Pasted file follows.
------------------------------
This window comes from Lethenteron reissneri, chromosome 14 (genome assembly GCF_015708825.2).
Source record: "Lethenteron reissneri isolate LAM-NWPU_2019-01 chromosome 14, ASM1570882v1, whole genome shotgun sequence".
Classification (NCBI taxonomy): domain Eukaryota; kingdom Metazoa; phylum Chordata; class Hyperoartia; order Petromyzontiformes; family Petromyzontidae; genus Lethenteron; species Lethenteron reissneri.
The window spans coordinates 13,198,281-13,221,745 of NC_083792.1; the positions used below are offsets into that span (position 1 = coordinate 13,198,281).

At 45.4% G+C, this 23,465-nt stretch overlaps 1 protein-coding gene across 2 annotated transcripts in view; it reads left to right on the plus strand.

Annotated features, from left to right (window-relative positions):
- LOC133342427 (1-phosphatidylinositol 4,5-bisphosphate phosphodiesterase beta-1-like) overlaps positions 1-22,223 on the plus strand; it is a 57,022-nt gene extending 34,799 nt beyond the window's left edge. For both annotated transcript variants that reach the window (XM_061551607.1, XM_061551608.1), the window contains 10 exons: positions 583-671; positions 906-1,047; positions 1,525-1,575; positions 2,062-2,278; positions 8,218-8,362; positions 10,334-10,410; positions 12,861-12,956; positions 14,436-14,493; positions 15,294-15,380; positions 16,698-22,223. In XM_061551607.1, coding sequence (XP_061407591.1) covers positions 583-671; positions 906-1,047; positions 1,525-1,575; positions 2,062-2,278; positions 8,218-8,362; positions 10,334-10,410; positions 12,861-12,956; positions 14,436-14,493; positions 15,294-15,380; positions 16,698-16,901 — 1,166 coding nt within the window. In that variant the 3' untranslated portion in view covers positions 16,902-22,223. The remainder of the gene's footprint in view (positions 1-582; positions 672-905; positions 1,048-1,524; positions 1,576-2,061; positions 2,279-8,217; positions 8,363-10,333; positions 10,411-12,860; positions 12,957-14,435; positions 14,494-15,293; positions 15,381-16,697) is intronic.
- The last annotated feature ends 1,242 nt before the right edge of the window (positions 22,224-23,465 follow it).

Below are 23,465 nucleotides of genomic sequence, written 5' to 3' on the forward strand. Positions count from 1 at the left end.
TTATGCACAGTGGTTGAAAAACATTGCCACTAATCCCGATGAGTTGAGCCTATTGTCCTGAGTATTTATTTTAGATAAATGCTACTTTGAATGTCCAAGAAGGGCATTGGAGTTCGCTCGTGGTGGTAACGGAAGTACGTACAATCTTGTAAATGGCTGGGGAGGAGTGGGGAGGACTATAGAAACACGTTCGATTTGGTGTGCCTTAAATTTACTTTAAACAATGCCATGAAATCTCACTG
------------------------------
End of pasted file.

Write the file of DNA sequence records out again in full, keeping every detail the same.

This window comes from Lethenteron reissneri, chromosome 14 (genome assembly GCF_015708825.2).
Source record: "Lethenteron reissneri isolate LAM-NWPU_2019-01 chromosome 14, ASM1570882v1, whole genome shotgun sequence".
Classification (NCBI taxonomy): domain Eukaryota; kingdom Metazoa; phylum Chordata; class Hyperoartia; order Petromyzontiformes; family Petromyzontidae; genus Lethenteron; species Lethenteron reissneri.
The window spans coordinates 13,198,281-13,221,745 of NC_083792.1; the positions used below are offsets into that span (position 1 = coordinate 13,198,281).

At 45.4% G+C, this 23,465-nt stretch overlaps 1 protein-coding gene across 2 annotated transcripts in view; it reads left to right on the plus strand.

Annotated features, from left to right (window-relative positions):
- LOC133342427 (1-phosphatidylinositol 4,5-bisphosphate phosphodiesterase beta-1-like) overlaps positions 1-22,223 on the plus strand; it is a 57,022-nt gene extending 34,799 nt beyond the window's left edge. For both annotated transcript variants that reach the window (XM_061551607.1, XM_061551608.1), the window contains 10 exons: positions 583-671; positions 906-1,047; positions 1,525-1,575; positions 2,062-2,278; positions 8,218-8,362; positions 10,334-10,410; positions 12,861-12,956; positions 14,436-14,493; positions 15,294-15,380; positions 16,698-22,223. In XM_061551607.1, coding sequence (XP_061407591.1) covers positions 583-671; positions 906-1,047; positions 1,525-1,575; positions 2,062-2,278; positions 8,218-8,362; positions 10,334-10,410; positions 12,861-12,956; positions 14,436-14,493; positions 15,294-15,380; positions 16,698-16,901 — 1,166 coding nt within the window. In that variant the 3' untranslated portion in view covers positions 16,902-22,223. The remainder of the gene's footprint in view (positions 1-582; positions 672-905; positions 1,048-1,524; positions 1,576-2,061; positions 2,279-8,217; positions 8,363-10,333; positions 10,411-12,860; positions 12,957-14,435; positions 14,494-15,293; positions 15,381-16,697) is intronic.
- The last annotated feature ends 1,242 nt before the right edge of the window (positions 22,224-23,465 follow it).

Below are 23,465 nucleotides of genomic sequence, written 5' to 3' on the forward strand. Positions count from 1 at the left end.
TTATGCACAGTGGTTGAAAAACATTGCCACTAATCCCGATGAGTTGAGCCTATTGTCCTGAGTATTTATTTTAGATAAATGCTACTTTGAATGTCCAAGAAGGGCATTGGAGTTCGCTCGTGGTGGTAACGGAAGTACGTACAATCTTGTAAATGGCTGGGGAGGAGTGGGGAGGACTATAGAAACACGTTCGATTTGGTGTGCCTTAAATTTACTTTAAACAATGCCATGAAATCTCACTG